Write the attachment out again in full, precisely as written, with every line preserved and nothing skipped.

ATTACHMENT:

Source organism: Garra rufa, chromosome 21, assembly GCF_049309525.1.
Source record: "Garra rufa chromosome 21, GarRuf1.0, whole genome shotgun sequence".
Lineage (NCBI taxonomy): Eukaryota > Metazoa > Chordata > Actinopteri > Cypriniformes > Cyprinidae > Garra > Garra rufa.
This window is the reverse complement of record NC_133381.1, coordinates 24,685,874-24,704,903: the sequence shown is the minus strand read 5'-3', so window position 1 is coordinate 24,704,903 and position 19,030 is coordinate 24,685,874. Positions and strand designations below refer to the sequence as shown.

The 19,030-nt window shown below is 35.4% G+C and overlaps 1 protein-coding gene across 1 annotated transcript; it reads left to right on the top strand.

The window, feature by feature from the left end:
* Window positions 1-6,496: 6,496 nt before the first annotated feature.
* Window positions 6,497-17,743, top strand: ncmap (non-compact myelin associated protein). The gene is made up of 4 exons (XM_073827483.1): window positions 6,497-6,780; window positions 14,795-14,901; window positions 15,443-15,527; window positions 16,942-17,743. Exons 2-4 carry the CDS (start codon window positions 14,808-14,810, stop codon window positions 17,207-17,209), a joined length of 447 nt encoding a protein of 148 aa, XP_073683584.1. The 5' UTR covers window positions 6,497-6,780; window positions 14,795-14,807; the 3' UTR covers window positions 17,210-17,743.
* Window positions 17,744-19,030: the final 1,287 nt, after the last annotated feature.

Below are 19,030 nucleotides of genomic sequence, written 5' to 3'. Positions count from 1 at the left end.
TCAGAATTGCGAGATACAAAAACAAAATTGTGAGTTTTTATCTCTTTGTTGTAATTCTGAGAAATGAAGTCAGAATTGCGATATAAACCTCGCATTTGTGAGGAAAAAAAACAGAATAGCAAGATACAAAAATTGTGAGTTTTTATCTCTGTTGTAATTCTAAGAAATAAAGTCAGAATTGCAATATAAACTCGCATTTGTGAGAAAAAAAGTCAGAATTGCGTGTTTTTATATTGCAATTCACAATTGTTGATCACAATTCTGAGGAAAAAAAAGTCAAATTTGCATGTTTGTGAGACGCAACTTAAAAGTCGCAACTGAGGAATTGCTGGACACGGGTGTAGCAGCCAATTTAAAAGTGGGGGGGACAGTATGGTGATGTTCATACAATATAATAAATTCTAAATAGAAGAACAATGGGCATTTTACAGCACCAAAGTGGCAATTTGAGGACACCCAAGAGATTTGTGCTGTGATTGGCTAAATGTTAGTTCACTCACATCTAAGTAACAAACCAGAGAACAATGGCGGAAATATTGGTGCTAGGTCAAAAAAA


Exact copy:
Source organism: Garra rufa, chromosome 21, assembly GCF_049309525.1.
Source record: "Garra rufa chromosome 21, GarRuf1.0, whole genome shotgun sequence".
Lineage (NCBI taxonomy): Eukaryota > Metazoa > Chordata > Actinopteri > Cypriniformes > Cyprinidae > Garra > Garra rufa.
This window is the reverse complement of record NC_133381.1, coordinates 24,685,874-24,704,903: the sequence shown is the minus strand read 5'-3', so window position 1 is coordinate 24,704,903 and position 19,030 is coordinate 24,685,874. Positions and strand designations below refer to the sequence as shown.

The 19,030-nt window shown below is 35.4% G+C and overlaps 1 protein-coding gene across 1 annotated transcript; it reads left to right on the top strand.

The window, feature by feature from the left end:
* Window positions 1-6,496: 6,496 nt before the first annotated feature.
* Window positions 6,497-17,743, top strand: ncmap (non-compact myelin associated protein). The gene is made up of 4 exons (XM_073827483.1): window positions 6,497-6,780; window positions 14,795-14,901; window positions 15,443-15,527; window positions 16,942-17,743. Exons 2-4 carry the CDS (start codon window positions 14,808-14,810, stop codon window positions 17,207-17,209), a joined length of 447 nt encoding a protein of 148 aa, XP_073683584.1. The 5' UTR covers window positions 6,497-6,780; window positions 14,795-14,807; the 3' UTR covers window positions 17,210-17,743.
* Window positions 17,744-19,030: the final 1,287 nt, after the last annotated feature.

Below are 19,030 nucleotides of genomic sequence, written 5' to 3'. Positions count from 1 at the left end.
TCAGAATTGCGAGATACAAAAACAAAATTGTGAGTTTTTATCTCTTTGTTGTAATTCTGAGAAATGAAGTCAGAATTGCGATATAAACCTCGCATTTGTGAGGAAAAAAAACAGAATAGCAAGATACAAAAATTGTGAGTTTTTATCTCTGTTGTAATTCTAAGAAATAAAGTCAGAATTGCAATATAAACTCGCATTTGTGAGAAAAAAAGTCAGAATTGCGTGTTTTTATATTGCAATTCACAATTGTTGATCACAATTCTGAGGAAAAAAAAGTCAAATTTGCATGTTTGTGAGACGCAACTTAAAAGTCGCAACTGAGGAATTGCTGGACACGGGTGTAGCAGCCAATTTAAAAGTGGGGGGGACAGTATGGTGATGTTCATACAATATAATAAATTCTAAATAGAAGAACAATGGGCATTTTACAGCACCAAAGTGGCAATTTGAGGACACCCAAGAGATTTGTGCTGTGATTGGCTAAATGTTAGTTCACTCACATCTAAGTAACAAACCAGAGAACAATGGCGGAAATATTGGTGCTAGGTCAAAAAAA